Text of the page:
RACHEL MARTIN, HOST:
President Trump is heading to South Carolina today for an event with Boeing, hoping to change the conversation after what has been a pretty tough week for his administration. To recap, Trump was forced to fire his national security adviser, Michael Flynn, and his pick to lead the Labor Department, fast-food executive Andrew Puzder, dropped out in the face of a lot of congressional opposition. NPR's Scott Horsley joins us now. Hi, Scott.
SCOTT HORSLEY, BYLINE: Good to be with you, Rachel.
MARTIN: So the president didn't get his first choice for the Labor Department. He has been forced to pick a number two. Who is he?
HORSLEY: His name is Alexander Acosta. He is the dean of the law school at Florida International University. He would be the first Latino on Donald Trump's Cabinet. That would fill out what had been a rather noticeable hole. He's also more of an establishment figure than Andy Puzder was. Puzder was kind of a wild card, not unlike Trump himself. Acosta is certainly conservative. He clerked for Samuel Alito when Alito was on the appeals court.
But he does have government experience. He's served on the National Labor Relations Board. He was an assistant attorney general in the Justice Department. He's been the U.S. attorney for the southern district of Florida. And all three of those jobs required Senate confirmation. So he has been through the ringer and come out clean.
MARTIN: Much more of an insider than an outsider.
HORSLEY: That's right.
MARTIN: So the president held this press conference yesterday that ended up going in a whole lot of directions. But it was supposed to be about announcing this new Cabinet pick, right?
HORSLEY: Kind of.
MARTIN: Kind of.
HORSLEY: The president spent about a minute on the Acosta announcement out of the hour-plus he spent addressing questions. Really what this news conference was about was pushing back against a media storyline that painted a picture of a White House beset by problems. You know, there was the ouster of the president's national security adviser, the travel ban that was blocked by the federal courts, stories of infighting, chaos. Trump insists it is not a chaotic scene at the White House, that in fact his White House is operating like a fine-tuned machine. Even as he was offering that defense, though, he tried to guess how his news conference would be covered in today's papers.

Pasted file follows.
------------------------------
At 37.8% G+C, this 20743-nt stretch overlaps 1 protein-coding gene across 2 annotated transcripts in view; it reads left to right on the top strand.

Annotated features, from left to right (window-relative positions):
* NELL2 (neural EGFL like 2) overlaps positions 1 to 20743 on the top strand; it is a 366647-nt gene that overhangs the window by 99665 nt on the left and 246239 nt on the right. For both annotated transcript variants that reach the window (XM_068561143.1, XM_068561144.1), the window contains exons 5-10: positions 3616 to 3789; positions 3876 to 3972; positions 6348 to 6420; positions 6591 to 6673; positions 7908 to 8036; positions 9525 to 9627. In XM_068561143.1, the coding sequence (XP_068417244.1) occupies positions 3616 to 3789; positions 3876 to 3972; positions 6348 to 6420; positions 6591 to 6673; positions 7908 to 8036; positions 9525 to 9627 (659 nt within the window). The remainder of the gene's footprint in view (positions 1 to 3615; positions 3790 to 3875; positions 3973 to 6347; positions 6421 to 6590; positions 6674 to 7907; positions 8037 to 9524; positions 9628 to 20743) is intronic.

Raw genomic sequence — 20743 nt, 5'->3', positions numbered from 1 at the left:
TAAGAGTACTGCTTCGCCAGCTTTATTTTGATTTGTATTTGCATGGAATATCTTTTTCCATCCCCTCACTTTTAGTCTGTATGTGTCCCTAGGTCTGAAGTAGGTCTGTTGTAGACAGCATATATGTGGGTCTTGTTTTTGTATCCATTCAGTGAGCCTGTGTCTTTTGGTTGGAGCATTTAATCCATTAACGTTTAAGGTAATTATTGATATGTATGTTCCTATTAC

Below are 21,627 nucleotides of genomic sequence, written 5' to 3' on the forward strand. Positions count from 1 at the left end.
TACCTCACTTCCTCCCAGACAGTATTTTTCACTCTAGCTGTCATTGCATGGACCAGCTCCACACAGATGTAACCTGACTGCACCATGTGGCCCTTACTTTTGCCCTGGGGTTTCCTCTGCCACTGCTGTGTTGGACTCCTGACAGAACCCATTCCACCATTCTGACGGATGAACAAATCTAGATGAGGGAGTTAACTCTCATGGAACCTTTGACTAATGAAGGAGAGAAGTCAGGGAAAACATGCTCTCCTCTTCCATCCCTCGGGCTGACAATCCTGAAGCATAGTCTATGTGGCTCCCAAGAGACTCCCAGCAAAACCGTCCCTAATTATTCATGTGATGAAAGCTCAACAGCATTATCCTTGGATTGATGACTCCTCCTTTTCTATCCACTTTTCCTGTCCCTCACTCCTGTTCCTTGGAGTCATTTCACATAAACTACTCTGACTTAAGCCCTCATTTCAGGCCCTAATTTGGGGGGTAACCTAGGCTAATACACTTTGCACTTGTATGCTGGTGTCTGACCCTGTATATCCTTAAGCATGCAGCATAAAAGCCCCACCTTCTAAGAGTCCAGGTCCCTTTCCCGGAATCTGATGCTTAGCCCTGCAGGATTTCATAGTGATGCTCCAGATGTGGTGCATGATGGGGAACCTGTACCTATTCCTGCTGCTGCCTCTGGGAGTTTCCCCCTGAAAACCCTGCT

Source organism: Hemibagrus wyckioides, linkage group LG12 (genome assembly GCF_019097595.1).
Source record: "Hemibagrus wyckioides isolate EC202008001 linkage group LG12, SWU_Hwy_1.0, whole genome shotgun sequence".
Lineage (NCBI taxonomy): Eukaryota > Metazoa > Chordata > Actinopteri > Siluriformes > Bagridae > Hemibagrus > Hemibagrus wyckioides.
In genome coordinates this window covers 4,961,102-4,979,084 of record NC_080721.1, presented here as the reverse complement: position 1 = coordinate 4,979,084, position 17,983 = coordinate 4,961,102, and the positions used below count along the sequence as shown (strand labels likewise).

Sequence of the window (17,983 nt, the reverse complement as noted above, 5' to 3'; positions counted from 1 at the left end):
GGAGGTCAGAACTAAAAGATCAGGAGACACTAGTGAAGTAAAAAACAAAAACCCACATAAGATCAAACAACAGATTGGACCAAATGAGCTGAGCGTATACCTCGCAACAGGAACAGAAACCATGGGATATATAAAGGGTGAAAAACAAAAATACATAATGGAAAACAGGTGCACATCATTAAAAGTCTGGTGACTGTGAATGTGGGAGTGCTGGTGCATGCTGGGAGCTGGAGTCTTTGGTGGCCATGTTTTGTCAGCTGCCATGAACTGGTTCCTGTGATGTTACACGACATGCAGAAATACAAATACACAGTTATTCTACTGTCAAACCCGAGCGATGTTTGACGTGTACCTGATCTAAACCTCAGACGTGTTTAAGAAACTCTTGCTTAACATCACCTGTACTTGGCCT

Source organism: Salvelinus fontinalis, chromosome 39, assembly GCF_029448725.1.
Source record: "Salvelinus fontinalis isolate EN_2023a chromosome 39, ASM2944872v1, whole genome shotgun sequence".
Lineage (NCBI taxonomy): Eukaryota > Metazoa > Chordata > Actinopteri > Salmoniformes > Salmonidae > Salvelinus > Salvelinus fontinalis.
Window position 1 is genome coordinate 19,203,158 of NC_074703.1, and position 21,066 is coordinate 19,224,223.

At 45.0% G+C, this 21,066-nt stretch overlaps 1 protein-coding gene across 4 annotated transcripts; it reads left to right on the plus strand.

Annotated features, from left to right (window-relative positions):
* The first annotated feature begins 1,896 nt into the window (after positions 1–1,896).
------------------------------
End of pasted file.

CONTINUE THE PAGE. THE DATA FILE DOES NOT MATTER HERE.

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PRESIDENT DONALD TRUMP: Tomorrow, they will say Donald Trump rants and raves at the press. I'm not ranting and raving. I'm just telling you. You know, you're dishonest people. But - but - I'm not ranting and raving. I love this. I'm having a good time doing it.
HORSLEY: And in fact, a senior administration official said the president was in good spirits after the news conference. He'll be in even better spirits tomorrow, probably, when he's hosting a campaign-style rally in Florida surrounded by his supporters rather than White House headaches.
MARTIN: Yeah. So one of those headaches is the fact that he needs a new national security adviser. He wanted Robert Harwood to do this job after Flynn was ousted. But Harwood took himself out of the running. What happened there?
HORSLEY: You know, Harwood is a retired Navy vice admiral. He's a former Navy SEAL. And when now Defense Secretary James Mattis was the commander at Central Command, Harwood was his number two. So he did seem like he had an inside track for the national security adviser job. Last night, though, we learned he had turned it down. Harwood cited a mix of family and financial concerns but also staffing issues, which suggests that maybe he wasn't comfortable working with some of the people who are now running the Trump administration's foreign policy and security apparatus.
MARTIN: So Trump ended up having to take a lot of questions about Michael Flynn during that press conference. And there are still questions about whether Flynn was acting alone or if he was working on orders from someone else at the White House when he had these conversations with the Russian ambassador and then misled Vice President Pence about them. So what did Trump have to say about that yesterday?
HORSLEY: The president said there was nothing wrong with the conversation Michael Flynn had with the Russian ambassador, which, as we now know, concerned U.S. sanctions that had been imposed on Russia. In fact, the president said if Flynn hadn't been having that conversation, he would have told him to do it. He - the problem, the president stressed, was Flynn's mischaracterization of the conversation in briefing the vice president and others in the administration.
Naturally, though, there have been questions about whether the president or any of his associates were privy to the bigger story here, which of course was Russian cyber meddling in the U.S. election. And Trump was asked repeatedly yesterday about contacts his campaign might have had with Russia in the months leading up to the election. He finally said nobody he knew of had any such contacts.
MARTIN: NPR White House correspondent Scott Horsley. Thanks, Scott.
HORSLEY: My pleasure, Rachel. Transcript provided by NPR, Copyright NPR.